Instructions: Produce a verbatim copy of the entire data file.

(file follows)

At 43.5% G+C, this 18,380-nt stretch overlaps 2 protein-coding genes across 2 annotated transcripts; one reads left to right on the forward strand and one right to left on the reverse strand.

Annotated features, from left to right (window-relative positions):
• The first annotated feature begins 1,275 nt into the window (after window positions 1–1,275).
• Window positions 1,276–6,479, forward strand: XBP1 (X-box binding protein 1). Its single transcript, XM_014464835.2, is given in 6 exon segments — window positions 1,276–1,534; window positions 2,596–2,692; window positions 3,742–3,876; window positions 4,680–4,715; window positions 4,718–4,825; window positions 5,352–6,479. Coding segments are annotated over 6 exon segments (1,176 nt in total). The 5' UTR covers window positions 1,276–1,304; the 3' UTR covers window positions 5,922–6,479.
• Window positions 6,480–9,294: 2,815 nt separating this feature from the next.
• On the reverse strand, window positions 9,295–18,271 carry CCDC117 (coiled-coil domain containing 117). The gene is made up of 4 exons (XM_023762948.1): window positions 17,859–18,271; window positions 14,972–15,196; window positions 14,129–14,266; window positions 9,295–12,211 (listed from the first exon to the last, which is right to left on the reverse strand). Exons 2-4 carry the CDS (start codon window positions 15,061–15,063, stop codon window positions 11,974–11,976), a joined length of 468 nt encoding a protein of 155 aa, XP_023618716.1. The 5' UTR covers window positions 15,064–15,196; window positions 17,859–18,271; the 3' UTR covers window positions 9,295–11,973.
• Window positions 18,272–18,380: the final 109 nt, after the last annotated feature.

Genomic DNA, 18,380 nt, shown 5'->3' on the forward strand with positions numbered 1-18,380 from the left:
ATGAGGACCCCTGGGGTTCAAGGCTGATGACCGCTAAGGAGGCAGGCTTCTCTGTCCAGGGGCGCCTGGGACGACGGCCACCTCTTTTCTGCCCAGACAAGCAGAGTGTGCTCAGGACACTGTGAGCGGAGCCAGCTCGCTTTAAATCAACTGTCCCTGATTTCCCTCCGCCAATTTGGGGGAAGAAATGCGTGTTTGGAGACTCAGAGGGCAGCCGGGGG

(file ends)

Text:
At 43.5% G+C, this 18,380-nt stretch overlaps 2 protein-coding genes across 2 annotated transcripts; one reads left to right on the forward strand and one right to left on the reverse strand.

Annotated features, from left to right (window-relative positions):
• The first annotated feature begins 1,275 nt into the window (after window positions 1–1,275).
• Window positions 1,276–6,479, forward strand: XBP1 (X-box binding protein 1). Its single transcript, XM_014464835.2, is given in 6 exon segments — window positions 1,276–1,534; window positions 2,596–2,692; window positions 3,742–3,876; window positions 4,680–4,715; window positions 4,718–4,825; window positions 5,352–6,479. Coding segments are annotated over 6 exon segments (1,176 nt in total). The 5' UTR covers window positions 1,276–1,304; the 3' UTR covers window positions 5,922–6,479.
• Window positions 6,480–9,294: 2,815 nt separating this feature from the next.
• On the reverse strand, window positions 9,295–18,271 carry CCDC117 (coiled-coil domain containing 117). The gene is made up of 4 exons (XM_023762948.1): window positions 17,859–18,271; window positions 14,972–15,196; window positions 14,129–14,266; window positions 9,295–12,211 (listed from the first exon to the last, which is right to left on the reverse strand). Exons 2-4 carry the CDS (start codon window positions 15,061–15,063, stop codon window positions 11,974–11,976), a joined length of 468 nt encoding a protein of 155 aa, XP_023618716.1. The 5' UTR covers window positions 15,064–15,196; window positions 17,859–18,271; the 3' UTR covers window positions 9,295–11,973.
• Window positions 18,272–18,380: the final 109 nt, after the last annotated feature.

Genomic DNA, 18,380 nt, shown 5'->3' on the forward strand with positions numbered 1-18,380 from the left:
ATGAGGACCCCTGGGGTTCAAGGCTGATGACCGCTAAGGAGGCAGGCTTCTCTGTCCAGGGGCGCCTGGGACGACGGCCACCTCTTTTCTGCCCAGACAAGCAGAGTGTGCTCAGGACACTGTGAGCGGAGCCAGCTCGCTTTAAATCAACTGTCCCTGATTTCCCTCCGCCAATTTGGGGGAAGAAATGCGTGTTTGGAGACTCAGAGGGCAGCCGGGGG